The library was housed in a series of different locations during its early years, but in 1845 this building was completed here at the corner of Fifth and Library Streets. It was designed by prominent Philadelphia architect William L. Johnston, and it featured a Greek Revival exterior, including a columned portico here on the Fifth Street side of the building. The building was dedicated on September 6, 1845, with a ceremony that included a keynote speech by Congressman Joseph Reed Ingersoll, who would later become the United States Minister to Great Britain.

The first photo shows the building a little over a decade later, in 1858. By this point the library had around two thousand members, and around 20,000 books in its collection. Its most popular items were novels, which accounted for 60 percent of the books checked out in 1858. As described in the 1884 History of Philadelphia, the library focused on developing its collection of novels, as the librarians saw it as “their duty to gratify popular tastes, taking care, however, not to furnish material for abnormal or morbid appetites.” Because of this, the novels were carefully curated, to avoid any “immoral or pernicious works” in the library.

By 1868 the library had grown to a membership of 6,387, and a total of 52,000 books. The following year, the library sold this building and relocated to a new facility on Tenth Street. It continued to prosper throughout much of the 19th century, but then in 1894 the Free Library of Philadelphia opened, which provided a free alternative to subscription libraries. The Mercantile Library was ultimately absorbed into the public library system, with its Tenth Street location becoming a branch library.

In the meantime, the old building here on Fifth Street was converted into offices. By the early 1870s it was owned by Horatio N. Burroughs, and it became known as the Burroughs Building. It was ultimately demolished around 1925, and this site is now open parkland as part of the Independence National Historical Park.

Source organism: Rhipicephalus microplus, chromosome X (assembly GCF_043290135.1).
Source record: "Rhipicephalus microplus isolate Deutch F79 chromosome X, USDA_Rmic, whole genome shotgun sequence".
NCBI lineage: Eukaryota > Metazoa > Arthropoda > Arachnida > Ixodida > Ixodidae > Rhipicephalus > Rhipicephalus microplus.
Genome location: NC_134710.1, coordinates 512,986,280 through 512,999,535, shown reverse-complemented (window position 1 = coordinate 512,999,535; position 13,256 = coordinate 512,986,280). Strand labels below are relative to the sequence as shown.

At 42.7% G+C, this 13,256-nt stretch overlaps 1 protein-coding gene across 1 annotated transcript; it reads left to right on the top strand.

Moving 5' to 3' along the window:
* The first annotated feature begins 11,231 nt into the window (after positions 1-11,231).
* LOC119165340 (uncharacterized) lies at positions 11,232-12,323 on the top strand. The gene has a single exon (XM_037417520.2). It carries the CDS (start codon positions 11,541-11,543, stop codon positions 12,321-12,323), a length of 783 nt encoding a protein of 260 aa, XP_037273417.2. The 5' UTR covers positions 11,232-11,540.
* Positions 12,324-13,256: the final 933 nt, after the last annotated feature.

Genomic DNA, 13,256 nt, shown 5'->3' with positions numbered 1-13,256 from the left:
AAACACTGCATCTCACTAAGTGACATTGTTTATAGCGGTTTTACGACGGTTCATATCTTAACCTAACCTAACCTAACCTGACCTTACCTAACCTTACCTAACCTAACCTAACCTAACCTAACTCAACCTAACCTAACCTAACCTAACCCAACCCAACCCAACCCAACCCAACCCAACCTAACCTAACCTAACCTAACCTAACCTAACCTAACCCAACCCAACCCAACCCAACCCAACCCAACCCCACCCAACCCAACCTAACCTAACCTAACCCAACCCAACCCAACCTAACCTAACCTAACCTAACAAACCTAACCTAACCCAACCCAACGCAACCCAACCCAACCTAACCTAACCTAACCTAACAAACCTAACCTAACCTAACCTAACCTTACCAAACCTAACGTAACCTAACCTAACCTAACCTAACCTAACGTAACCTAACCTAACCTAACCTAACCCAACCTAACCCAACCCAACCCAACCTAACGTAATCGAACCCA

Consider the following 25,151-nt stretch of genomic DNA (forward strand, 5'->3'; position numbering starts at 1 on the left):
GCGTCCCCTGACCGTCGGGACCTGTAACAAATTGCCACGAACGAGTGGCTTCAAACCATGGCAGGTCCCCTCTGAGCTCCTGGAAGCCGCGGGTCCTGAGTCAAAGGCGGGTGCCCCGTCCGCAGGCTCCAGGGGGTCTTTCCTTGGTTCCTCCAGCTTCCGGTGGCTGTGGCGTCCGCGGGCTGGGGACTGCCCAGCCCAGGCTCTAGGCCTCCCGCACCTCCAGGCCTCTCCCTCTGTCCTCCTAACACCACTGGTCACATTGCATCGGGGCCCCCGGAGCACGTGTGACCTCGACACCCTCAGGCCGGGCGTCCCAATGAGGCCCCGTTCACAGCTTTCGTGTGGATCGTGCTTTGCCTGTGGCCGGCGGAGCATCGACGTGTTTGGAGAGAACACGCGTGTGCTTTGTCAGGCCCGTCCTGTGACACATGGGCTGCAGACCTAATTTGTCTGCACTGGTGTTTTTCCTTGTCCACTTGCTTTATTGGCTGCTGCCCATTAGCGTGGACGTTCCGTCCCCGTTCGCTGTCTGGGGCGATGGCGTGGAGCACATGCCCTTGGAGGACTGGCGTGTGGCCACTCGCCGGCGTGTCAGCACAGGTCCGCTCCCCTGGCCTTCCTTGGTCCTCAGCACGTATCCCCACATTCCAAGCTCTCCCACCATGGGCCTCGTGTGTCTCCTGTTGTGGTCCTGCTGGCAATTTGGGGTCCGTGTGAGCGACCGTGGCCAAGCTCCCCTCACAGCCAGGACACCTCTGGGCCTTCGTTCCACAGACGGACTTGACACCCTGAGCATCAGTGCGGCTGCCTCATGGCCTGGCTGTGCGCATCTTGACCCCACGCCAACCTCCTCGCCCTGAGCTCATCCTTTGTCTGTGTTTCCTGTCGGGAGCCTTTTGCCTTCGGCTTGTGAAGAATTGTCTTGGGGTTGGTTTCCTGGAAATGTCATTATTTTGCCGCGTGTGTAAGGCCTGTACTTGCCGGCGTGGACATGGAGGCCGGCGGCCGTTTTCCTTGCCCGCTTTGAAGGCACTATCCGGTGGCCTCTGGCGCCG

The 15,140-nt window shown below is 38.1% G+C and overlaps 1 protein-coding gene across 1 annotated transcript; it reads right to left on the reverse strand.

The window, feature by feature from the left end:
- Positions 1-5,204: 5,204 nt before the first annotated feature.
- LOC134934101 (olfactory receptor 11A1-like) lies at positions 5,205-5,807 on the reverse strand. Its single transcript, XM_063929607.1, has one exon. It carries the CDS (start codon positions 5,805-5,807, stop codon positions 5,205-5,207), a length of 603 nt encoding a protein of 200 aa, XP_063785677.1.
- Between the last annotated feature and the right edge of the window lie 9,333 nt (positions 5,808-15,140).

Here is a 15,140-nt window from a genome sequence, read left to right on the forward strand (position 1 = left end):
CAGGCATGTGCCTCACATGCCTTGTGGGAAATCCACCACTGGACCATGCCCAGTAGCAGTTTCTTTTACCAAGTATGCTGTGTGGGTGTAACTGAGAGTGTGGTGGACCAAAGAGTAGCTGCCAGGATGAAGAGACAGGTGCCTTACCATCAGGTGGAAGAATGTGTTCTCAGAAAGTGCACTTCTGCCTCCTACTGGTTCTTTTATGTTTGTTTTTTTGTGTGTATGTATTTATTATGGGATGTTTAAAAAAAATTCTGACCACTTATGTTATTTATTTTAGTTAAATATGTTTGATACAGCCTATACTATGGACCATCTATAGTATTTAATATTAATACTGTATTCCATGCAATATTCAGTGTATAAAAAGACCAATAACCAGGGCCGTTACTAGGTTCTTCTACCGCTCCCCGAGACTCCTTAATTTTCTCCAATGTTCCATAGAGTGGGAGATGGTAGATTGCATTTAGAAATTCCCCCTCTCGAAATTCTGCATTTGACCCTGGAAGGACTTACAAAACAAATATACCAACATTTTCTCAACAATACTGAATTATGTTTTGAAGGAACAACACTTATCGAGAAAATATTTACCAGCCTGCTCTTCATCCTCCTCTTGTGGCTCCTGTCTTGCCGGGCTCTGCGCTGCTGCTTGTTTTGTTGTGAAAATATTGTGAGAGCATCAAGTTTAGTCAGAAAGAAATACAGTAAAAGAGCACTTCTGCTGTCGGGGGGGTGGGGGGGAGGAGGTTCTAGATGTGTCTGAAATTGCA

Fifth Street from Ranstead Street, Philadelphia, Pennsylvania

Buildings on the east side of Fifth Street, looking south toward the corner of Chestnut Street, in February 1859. Image courtesy of the Library Company of Philadelphia, Frederick De Bourg Richards Photograph Collection.

The scene in 2019:

This scene is similar to the one in an earlier post, just from a little further south along Chestnut Street. The building in the foreground here was built sometime around the late 18th or early 19th centuries, and over the years it was occupied by several prominent people. Most notably, it was the home of artist Thomas Sully, who lived in the townhouse on the far left side, at 23 South Fifth Street, from 1826 until his death in 1872. He was best known as a portrait painter, and perhaps his most recognizable painting was of Andrew Jackson; the portrait was later incorporated into the modern $20 bill. His other works included the Seated Liberty design, which appeared on most American silver coins from 1836 until 1891.

Sully was living here when the first photo was taken in 1859, and immediately beyond his house, at 25 South Fifth Street, was the music store of George E. Blake. Originally from England, Blake came to America sometime before 1793, and became a music teacher in Philadelphia. He subsequently became a music publisher, and by around 1814 he was running his business out of this building, in the center storefront. He was still here nearly 50 years later in the first photo, and he operated the store until his death in 1871 at the age of 96.